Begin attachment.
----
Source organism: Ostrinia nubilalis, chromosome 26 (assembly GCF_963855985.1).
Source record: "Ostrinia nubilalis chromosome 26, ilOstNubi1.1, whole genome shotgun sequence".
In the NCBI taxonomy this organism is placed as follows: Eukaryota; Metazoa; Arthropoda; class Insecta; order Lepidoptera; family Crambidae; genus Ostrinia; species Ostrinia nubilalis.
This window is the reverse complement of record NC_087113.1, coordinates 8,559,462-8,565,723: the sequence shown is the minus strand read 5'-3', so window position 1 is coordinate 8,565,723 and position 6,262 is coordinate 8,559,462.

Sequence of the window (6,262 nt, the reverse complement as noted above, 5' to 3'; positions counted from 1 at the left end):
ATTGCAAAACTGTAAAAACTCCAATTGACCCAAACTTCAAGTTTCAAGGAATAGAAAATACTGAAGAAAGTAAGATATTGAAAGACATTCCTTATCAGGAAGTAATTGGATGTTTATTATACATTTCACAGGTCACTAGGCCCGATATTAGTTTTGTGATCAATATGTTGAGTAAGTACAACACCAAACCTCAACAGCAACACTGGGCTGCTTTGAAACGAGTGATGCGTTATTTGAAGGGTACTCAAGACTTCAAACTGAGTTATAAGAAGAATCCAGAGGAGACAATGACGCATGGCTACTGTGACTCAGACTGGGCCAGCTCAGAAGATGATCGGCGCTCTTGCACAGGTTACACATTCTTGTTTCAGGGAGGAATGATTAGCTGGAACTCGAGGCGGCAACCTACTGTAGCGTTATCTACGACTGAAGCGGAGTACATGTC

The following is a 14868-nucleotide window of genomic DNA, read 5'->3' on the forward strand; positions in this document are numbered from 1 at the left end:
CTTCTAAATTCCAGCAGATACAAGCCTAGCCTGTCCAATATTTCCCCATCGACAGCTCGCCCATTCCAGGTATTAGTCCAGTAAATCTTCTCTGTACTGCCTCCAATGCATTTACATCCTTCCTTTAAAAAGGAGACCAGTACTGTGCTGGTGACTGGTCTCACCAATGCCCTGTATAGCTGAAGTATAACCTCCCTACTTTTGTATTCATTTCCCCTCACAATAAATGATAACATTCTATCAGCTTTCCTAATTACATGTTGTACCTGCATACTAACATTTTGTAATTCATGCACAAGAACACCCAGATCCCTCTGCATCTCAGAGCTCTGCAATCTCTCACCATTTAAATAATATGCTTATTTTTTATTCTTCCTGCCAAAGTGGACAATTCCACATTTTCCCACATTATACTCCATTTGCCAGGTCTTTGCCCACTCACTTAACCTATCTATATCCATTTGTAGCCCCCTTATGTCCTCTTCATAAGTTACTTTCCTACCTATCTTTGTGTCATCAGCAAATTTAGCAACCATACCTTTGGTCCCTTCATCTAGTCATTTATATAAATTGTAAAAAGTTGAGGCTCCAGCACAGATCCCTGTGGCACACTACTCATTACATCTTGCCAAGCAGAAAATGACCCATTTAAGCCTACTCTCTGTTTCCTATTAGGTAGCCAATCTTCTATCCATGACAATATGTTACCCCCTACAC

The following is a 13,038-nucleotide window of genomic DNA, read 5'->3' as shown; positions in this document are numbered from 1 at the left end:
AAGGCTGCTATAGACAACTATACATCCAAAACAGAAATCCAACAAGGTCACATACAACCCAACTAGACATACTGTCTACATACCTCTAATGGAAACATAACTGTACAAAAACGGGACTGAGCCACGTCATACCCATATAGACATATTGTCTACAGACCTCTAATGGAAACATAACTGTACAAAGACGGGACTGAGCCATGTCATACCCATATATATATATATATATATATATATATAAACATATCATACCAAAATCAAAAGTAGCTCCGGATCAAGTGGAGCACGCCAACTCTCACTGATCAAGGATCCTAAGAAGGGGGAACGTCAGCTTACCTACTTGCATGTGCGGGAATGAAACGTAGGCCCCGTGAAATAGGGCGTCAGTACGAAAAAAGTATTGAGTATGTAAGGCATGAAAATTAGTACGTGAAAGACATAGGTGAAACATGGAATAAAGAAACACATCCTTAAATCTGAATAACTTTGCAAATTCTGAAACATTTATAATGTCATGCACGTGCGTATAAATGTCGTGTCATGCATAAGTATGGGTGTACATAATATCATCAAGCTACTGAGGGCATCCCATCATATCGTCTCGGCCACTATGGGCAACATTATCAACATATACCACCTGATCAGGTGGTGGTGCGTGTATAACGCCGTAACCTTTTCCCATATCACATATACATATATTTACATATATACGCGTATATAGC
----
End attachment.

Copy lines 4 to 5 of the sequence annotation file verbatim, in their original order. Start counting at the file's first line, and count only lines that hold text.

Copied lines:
This window is the reverse complement of record NC_087113.1, coordinates 8,559,462-8,565,723: the sequence shown is the minus strand read 5'-3', so window position 1 is coordinate 8,565,723 and position 6,262 is coordinate 8,559,462.

Sequence of the window (6,262 nt, the reverse complement as noted above, 5' to 3'; positions counted from 1 at the left end):